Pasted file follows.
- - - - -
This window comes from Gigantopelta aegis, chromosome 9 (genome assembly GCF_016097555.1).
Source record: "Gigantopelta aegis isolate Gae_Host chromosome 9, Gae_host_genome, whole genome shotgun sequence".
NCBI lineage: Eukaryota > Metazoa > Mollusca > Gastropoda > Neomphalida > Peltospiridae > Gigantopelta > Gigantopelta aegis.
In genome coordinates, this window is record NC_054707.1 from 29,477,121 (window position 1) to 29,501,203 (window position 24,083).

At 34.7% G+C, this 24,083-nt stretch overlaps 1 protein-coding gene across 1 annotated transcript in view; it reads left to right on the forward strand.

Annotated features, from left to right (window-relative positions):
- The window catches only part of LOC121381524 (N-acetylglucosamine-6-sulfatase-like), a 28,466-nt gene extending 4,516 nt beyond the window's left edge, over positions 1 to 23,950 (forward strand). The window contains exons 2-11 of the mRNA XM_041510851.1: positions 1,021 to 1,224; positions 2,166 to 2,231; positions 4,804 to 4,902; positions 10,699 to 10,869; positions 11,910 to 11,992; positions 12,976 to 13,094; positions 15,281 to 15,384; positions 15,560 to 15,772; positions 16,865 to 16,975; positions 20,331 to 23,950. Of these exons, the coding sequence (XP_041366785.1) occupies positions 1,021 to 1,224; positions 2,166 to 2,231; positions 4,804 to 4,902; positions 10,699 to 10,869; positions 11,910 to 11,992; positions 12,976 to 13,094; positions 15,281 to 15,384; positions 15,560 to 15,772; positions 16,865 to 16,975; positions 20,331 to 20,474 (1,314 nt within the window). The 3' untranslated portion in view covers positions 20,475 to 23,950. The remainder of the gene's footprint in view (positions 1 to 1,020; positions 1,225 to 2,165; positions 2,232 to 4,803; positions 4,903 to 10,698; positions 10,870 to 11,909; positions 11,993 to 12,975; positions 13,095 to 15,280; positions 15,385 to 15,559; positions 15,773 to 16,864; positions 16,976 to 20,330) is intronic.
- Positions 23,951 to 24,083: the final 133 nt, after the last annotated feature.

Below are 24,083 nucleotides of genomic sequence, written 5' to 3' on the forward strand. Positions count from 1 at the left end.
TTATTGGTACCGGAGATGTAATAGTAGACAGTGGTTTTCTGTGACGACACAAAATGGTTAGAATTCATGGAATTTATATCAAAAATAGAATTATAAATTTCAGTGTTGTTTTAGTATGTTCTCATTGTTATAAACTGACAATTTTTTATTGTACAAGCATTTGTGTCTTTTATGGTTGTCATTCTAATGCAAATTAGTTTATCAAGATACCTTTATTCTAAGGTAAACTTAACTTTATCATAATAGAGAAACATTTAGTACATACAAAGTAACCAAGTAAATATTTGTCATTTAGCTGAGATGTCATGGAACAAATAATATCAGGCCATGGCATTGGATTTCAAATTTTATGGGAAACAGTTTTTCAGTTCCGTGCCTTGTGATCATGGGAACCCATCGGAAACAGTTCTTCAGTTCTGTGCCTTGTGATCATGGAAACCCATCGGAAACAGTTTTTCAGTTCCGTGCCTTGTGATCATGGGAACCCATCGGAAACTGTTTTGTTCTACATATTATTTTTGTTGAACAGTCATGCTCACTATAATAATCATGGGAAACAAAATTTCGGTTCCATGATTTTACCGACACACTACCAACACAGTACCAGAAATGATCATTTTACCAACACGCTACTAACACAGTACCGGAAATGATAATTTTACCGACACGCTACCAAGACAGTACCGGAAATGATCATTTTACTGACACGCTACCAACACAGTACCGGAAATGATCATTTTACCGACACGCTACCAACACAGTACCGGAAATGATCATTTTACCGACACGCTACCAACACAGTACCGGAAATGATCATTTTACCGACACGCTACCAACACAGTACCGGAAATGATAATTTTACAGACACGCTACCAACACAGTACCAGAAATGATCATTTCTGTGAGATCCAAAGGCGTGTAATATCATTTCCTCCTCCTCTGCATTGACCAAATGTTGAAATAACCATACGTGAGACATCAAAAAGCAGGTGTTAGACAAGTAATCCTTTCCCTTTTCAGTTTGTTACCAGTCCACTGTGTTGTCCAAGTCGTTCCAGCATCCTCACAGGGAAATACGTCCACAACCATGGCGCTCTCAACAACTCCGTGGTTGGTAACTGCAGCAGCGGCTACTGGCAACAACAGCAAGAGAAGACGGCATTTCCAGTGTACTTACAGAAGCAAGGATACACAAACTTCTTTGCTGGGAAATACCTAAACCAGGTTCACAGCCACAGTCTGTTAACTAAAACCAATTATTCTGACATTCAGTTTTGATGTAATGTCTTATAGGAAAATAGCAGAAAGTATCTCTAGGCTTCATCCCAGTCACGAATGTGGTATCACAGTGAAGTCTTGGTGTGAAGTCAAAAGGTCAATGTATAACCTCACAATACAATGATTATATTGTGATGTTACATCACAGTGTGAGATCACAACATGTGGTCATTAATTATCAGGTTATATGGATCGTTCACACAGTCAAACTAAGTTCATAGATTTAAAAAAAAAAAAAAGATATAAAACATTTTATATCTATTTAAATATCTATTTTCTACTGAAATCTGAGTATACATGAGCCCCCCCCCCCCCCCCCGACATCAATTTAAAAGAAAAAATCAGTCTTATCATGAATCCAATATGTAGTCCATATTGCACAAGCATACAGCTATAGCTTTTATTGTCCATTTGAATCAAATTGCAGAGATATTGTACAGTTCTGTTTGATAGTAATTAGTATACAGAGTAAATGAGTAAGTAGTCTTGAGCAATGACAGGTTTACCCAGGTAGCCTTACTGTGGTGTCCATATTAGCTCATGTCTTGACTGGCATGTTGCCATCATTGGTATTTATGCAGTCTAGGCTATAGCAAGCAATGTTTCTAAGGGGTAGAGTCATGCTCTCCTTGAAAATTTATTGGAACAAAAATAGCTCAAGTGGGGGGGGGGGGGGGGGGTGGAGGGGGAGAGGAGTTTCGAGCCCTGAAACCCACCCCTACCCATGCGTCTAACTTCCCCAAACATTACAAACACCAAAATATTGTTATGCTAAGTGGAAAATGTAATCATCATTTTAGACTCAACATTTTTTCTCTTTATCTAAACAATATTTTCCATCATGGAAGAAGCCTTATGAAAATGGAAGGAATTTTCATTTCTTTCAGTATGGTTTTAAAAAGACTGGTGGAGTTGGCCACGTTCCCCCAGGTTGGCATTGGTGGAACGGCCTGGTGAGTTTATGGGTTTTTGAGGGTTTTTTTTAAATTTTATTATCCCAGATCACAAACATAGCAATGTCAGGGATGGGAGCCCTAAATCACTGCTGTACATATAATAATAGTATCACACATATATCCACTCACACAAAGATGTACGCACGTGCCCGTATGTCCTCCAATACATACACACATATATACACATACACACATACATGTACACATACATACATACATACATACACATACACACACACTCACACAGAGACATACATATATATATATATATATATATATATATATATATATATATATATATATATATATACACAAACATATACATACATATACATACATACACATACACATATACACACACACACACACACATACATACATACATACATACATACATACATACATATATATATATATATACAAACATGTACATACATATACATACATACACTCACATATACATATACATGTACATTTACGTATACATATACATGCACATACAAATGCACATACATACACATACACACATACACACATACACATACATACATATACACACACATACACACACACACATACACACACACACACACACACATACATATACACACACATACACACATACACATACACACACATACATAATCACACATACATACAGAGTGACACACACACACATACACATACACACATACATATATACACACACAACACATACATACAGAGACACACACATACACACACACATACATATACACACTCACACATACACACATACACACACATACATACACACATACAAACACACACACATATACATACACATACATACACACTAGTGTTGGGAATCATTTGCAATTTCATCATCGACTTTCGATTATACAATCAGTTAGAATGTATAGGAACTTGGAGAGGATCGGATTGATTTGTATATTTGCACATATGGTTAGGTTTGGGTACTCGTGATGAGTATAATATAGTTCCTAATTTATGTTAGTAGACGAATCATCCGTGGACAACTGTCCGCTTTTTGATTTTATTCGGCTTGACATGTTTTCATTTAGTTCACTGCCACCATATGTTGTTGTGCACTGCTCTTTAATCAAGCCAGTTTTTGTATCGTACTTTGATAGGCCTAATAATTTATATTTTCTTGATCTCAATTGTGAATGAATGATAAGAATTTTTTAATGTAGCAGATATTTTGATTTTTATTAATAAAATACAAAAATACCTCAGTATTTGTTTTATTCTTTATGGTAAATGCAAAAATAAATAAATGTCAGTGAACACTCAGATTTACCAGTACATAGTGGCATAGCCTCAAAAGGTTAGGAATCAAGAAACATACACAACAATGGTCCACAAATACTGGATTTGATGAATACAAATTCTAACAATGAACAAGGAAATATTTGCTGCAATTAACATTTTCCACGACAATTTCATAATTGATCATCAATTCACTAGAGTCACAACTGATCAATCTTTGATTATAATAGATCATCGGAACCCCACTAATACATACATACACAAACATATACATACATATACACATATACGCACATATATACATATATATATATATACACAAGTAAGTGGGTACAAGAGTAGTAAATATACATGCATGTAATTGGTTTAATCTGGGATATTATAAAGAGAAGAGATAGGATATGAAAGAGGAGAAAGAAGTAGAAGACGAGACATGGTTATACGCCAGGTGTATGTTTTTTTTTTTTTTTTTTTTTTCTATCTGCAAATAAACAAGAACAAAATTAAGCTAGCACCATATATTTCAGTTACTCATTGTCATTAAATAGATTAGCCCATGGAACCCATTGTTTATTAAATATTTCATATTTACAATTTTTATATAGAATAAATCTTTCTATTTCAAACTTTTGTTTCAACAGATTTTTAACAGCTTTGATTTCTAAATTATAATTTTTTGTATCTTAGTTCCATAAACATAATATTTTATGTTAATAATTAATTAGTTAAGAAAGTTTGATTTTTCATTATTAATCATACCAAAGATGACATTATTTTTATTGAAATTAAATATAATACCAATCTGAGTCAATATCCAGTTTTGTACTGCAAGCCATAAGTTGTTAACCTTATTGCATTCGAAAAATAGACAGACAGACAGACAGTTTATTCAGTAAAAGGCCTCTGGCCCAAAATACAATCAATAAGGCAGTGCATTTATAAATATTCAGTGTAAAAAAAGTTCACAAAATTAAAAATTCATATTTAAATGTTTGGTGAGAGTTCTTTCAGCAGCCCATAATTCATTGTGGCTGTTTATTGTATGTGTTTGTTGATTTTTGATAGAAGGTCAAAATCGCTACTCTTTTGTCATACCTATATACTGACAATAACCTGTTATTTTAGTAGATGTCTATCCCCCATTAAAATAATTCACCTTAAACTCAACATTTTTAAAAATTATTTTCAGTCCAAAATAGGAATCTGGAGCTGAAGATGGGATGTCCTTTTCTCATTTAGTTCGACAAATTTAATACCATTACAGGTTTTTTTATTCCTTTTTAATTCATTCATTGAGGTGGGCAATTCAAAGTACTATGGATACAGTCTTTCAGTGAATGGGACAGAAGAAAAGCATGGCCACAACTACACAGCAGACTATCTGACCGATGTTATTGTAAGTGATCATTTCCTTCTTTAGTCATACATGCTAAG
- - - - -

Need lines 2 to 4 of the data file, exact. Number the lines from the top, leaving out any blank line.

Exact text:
Source record: "Gigantopelta aegis isolate Gae_Host chromosome 9, Gae_host_genome, whole genome shotgun sequence".
NCBI lineage: Eukaryota > Metazoa > Mollusca > Gastropoda > Neomphalida > Peltospiridae > Gigantopelta > Gigantopelta aegis.
In genome coordinates, this window is record NC_054707.1 from 29,477,121 (window position 1) to 29,501,203 (window position 24,083).